ftdna is constantly doing upgrades you should be expecting very good things in the near future

                            Comment


                            • #74
                              Hi all-

                              My paternal line can be dated to Germany in the 1700s. FTDNA has "predicted" me as E3b1 and is going to refine the test to confirm. These are the results:

                              DYS 393:13
                              DYS390:25
                              DYS19:14
                              DYS391:10
                              DYS385a:19
                              DYS385b: 23
                              DYS426:11
                              DYS388:12
                              DYS439:11
                              DYS389-1:13
                              DYS392:11
                              DYS389-2: 30
                              DYS458:15
                              DYS459a:9
                              DYS459b:9
                              DYS455:11
                              DYS454:11
                              DYS447:25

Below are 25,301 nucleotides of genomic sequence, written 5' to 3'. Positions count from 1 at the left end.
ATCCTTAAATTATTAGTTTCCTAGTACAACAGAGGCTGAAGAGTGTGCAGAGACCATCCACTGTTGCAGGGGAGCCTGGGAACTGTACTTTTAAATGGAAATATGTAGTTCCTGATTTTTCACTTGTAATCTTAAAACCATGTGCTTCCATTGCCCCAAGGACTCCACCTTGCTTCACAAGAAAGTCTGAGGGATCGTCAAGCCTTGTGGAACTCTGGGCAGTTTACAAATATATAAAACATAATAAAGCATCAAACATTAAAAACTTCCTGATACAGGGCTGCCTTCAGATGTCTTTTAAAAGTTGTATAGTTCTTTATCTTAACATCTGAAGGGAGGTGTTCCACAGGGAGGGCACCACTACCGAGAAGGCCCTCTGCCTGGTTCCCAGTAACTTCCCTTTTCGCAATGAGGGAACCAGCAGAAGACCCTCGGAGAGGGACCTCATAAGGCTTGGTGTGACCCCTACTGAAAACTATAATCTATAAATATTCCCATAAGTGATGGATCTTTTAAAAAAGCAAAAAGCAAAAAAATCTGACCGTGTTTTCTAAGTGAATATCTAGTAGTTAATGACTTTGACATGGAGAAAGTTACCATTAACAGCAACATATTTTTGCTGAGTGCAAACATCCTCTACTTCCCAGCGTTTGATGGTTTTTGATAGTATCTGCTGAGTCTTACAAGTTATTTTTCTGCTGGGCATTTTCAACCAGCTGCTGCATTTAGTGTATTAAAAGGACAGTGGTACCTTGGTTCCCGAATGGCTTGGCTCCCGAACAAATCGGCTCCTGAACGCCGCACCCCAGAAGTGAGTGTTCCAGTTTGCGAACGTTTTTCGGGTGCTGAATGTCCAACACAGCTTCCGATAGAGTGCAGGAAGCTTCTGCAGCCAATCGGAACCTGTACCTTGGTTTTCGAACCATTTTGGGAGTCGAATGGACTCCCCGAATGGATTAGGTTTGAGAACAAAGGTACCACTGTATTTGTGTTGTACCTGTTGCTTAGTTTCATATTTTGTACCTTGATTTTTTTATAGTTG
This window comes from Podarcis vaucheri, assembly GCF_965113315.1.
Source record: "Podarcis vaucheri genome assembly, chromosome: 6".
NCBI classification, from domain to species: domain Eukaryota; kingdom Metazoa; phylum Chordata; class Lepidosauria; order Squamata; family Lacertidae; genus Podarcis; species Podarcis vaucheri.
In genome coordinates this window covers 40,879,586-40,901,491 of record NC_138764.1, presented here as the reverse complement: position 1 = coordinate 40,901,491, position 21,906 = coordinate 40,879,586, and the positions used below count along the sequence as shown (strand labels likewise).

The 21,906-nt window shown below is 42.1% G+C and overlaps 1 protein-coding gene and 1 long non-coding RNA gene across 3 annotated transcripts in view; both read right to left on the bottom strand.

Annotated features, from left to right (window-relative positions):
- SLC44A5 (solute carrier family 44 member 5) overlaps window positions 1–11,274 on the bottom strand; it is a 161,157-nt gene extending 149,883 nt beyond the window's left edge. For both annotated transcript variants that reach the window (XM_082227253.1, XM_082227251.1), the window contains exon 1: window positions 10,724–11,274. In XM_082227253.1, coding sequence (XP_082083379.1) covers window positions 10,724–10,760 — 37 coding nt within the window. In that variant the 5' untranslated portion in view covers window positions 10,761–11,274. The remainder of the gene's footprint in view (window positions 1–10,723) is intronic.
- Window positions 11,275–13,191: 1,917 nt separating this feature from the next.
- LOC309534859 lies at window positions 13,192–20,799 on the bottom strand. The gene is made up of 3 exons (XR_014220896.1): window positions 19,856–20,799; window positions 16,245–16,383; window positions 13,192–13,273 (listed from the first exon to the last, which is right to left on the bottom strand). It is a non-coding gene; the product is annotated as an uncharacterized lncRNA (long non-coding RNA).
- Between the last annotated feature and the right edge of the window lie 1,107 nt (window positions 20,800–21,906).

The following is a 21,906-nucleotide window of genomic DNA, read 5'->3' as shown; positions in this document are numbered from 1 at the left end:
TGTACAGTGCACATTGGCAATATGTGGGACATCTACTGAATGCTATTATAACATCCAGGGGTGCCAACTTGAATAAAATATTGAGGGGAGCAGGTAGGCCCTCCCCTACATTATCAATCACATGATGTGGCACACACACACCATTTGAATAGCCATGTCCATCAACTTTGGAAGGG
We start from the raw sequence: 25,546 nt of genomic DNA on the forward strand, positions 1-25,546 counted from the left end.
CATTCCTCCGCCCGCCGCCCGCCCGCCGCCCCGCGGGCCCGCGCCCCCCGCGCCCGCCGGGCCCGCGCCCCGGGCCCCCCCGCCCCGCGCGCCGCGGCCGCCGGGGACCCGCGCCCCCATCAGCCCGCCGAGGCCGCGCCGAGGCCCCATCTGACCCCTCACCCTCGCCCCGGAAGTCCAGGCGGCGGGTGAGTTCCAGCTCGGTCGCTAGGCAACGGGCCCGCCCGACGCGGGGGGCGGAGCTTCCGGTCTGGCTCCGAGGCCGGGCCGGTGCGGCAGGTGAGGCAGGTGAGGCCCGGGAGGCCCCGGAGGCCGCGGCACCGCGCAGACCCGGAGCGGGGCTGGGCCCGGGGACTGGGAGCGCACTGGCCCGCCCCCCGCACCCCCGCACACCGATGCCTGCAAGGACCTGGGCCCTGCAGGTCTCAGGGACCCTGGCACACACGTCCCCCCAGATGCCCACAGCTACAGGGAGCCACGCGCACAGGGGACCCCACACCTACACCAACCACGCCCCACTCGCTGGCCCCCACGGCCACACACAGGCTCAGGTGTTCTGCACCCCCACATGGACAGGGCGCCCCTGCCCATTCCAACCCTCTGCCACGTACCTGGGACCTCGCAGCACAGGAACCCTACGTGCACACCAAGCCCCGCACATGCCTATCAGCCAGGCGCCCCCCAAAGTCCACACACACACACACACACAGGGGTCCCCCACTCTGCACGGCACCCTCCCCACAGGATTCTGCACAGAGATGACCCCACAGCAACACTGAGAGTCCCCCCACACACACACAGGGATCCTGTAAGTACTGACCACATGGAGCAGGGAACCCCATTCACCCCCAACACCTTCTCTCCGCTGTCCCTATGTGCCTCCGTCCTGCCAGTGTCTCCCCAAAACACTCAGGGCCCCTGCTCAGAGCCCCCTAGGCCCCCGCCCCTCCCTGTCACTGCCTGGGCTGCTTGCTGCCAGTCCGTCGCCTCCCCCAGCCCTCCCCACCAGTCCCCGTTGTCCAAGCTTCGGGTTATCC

DYS437:14
                              DYS448:22
                              DYS449:35
                              DYS464a:15
                              DYS464b:16
                              DYS464c:16
                              DYS464d:17
                              DYS460:11
                              GATA H4: 11
                              YCA II a: 19
                              YCA II b: 22
                              DYS456: 15
                              DYS607: 12
                              DYS576: 17
                              DYS570: 20
                              CDY a: 34
                              CDY b: 37
                              DYS442: 11
                              DYS438: 10

                              Now this is an exact match with the E3b Haplotype # 4 that is described in this link.

                              E3b Haplotype # 4